WCBS NY: 1010WINS: Howard Beach Residents Seek Advice On Continuing Post-Sandy Woes
Click on the image above to listen to Congressman Jeffries' interview with Gene Michaels on 1010WINS.
NEW YORK (CBSNewYork) — Superstorm Sandy struck the Tri-State Area eight months ago Sunday, and residents of Howard Beach, Queens have been suffering all the time since.
As 1010 WINS’ Gene Michaels reported, Father Dooley Hall at St. Helen Roman Catholic Church at 157-10 83rd St. in Queens, was the site of a post-Sandy Town Hall meeting hosted by U.S. Rep. Hakeem Jeffries (D-N.Y.), and state Assemblyman Philip Goldfeder (D-Queens).
“Insurance issues, FEMA issues, flood insurance – eight months after Sandy, people are still struggling,” Goldfeder said. “We’re just trying to give them a forum where people can have their questions answered.”
Jeffries said most people were concerned about the preliminary flood map.
He said the map “may result in higher insurance premiums, as well as the possibility that some people may be required to elevate their homes.”
A representative of the Federal Emergency Management Administration also attended the meeting, and said people with the concerns Jeffries mentioned should attend a meeting Monday night at P.S. 42 in Arverne, Queens. Representatives of the city Department of Buildings will also attend that meeting, the representative said.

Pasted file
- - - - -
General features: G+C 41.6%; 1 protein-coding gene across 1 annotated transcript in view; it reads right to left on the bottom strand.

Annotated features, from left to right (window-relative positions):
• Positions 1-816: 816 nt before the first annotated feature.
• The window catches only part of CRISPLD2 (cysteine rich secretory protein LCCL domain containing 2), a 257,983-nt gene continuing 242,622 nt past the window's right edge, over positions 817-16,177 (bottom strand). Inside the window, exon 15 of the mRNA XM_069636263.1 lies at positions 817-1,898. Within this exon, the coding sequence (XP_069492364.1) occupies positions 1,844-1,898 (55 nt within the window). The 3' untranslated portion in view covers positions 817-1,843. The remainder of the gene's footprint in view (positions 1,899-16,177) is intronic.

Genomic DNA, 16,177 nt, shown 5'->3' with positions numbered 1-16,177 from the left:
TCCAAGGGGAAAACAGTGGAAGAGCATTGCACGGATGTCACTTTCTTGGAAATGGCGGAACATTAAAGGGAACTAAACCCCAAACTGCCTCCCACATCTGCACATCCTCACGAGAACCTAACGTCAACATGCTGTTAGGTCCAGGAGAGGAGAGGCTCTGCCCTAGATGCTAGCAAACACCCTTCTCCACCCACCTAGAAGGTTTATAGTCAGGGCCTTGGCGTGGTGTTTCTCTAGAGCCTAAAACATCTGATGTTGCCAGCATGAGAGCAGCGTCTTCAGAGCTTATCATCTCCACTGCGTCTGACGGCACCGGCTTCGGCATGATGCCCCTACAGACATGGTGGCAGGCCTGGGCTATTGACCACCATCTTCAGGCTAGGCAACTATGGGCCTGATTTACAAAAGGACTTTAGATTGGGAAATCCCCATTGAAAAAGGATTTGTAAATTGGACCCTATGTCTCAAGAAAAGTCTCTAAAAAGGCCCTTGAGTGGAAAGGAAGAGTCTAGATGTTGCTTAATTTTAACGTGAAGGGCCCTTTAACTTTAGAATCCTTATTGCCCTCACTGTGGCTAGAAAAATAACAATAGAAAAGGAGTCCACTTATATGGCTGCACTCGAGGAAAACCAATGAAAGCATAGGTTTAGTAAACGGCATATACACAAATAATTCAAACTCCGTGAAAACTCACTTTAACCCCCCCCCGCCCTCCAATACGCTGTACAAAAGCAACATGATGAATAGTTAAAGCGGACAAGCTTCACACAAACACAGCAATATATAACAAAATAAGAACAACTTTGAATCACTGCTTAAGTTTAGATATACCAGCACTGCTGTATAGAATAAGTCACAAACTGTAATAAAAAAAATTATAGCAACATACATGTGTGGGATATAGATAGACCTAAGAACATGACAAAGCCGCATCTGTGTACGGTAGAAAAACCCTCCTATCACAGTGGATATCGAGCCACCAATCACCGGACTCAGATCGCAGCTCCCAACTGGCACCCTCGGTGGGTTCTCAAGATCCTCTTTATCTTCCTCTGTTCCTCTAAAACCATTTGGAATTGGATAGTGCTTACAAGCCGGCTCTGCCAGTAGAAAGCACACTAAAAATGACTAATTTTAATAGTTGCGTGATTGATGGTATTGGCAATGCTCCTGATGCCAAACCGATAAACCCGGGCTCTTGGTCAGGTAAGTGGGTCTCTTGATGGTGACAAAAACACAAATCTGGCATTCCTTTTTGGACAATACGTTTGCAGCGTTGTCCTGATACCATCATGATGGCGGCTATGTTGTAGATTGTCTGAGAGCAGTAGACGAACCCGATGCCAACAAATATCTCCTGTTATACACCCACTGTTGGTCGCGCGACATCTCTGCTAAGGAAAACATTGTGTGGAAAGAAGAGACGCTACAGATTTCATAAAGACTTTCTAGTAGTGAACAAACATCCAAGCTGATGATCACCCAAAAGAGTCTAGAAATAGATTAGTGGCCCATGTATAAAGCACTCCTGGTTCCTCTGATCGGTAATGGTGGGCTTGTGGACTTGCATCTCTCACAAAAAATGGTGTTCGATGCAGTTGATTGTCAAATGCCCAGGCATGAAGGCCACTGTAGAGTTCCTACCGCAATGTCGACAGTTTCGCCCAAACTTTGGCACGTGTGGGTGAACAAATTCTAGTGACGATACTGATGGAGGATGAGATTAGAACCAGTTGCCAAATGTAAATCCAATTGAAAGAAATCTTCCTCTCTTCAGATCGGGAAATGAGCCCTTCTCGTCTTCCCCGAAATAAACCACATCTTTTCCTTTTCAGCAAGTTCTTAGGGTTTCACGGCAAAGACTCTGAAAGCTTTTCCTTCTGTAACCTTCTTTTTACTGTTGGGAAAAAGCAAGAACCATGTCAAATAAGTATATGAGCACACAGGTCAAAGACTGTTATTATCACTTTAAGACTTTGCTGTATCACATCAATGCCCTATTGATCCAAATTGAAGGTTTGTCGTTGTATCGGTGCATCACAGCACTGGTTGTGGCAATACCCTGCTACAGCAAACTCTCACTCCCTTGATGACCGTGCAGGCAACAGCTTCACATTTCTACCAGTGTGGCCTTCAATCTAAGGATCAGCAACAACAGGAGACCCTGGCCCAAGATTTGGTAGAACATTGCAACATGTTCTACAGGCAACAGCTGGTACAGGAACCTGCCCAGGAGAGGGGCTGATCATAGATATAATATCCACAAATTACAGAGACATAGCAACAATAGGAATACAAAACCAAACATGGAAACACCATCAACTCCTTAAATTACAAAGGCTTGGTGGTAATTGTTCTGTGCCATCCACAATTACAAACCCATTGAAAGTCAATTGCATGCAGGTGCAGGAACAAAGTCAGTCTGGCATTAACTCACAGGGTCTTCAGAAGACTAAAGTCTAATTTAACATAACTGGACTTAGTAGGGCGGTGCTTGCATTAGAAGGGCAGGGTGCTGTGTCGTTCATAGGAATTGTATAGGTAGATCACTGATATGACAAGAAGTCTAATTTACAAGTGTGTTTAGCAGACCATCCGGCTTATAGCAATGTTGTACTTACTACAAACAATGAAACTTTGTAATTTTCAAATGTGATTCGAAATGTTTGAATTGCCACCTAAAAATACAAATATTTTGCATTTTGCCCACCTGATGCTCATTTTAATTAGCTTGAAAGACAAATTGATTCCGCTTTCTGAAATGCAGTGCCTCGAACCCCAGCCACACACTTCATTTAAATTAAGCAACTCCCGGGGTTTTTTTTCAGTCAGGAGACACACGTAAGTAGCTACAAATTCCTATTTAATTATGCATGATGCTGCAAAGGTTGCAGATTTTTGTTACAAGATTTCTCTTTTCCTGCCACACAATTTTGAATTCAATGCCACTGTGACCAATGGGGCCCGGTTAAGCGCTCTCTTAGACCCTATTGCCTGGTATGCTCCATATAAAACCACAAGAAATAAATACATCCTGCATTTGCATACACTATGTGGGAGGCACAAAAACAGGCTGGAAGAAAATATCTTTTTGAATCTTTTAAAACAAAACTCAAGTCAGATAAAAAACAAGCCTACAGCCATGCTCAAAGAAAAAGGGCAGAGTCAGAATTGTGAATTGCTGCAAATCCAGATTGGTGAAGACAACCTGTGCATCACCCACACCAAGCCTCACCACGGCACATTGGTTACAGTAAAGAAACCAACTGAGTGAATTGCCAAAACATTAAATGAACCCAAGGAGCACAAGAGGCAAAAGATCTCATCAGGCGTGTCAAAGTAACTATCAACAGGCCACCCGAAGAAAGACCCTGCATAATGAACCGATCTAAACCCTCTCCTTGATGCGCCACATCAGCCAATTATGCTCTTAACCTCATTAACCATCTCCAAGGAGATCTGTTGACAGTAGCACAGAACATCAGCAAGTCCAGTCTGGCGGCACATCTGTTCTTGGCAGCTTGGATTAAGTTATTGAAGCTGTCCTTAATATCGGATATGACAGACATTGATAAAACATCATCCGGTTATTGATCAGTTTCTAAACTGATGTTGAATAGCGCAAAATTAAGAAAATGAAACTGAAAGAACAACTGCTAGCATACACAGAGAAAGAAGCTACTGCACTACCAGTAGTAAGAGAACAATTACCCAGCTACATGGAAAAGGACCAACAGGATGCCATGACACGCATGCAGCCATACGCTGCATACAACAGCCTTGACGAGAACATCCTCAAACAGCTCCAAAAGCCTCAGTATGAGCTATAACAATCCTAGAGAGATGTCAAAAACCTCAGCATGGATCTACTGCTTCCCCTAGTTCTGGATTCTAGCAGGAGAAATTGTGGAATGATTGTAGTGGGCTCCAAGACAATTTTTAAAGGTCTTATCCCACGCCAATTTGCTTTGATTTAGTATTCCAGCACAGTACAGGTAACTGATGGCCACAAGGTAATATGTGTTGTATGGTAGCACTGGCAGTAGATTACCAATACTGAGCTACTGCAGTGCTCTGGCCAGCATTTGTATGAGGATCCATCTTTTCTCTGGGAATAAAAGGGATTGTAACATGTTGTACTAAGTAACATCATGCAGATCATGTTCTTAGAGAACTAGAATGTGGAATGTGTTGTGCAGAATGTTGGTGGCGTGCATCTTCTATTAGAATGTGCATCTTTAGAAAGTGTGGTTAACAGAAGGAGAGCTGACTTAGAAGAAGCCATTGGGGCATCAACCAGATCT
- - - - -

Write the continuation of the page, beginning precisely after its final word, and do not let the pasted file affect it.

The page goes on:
Post-Sandy concerns have been on the minds of many in Howard Beach.One resident, Barbara Granickas, spoke at a NYC Votes town hall meeting hosted by CBS 2, 1010 WINS, WCBS 880 and El Diario/La Prensa last week and said the city has not taken enough action to repair the neighborhood.
“After the storm, we didn’t see the Red Cross or the Mayor’s Office for two weeks after the storm,” Granickas said. “For two weeks, my neighborhood; my neighbors were helping each other – no one else.”
She also claimed the city has failed with upkeep at Frank M. Charles Memorial Park, on the Jamaica Bay Unit of the Gateway National Recreation Area. Granickas said it was “in disrepair before Sandy, and now it’s not even a place you want to go.”
“What are they going to do to help my community – not just, ‘Let’s talk about it, let’s study it,’” she said, “because we’re done studying. We’re tired of talking about it.”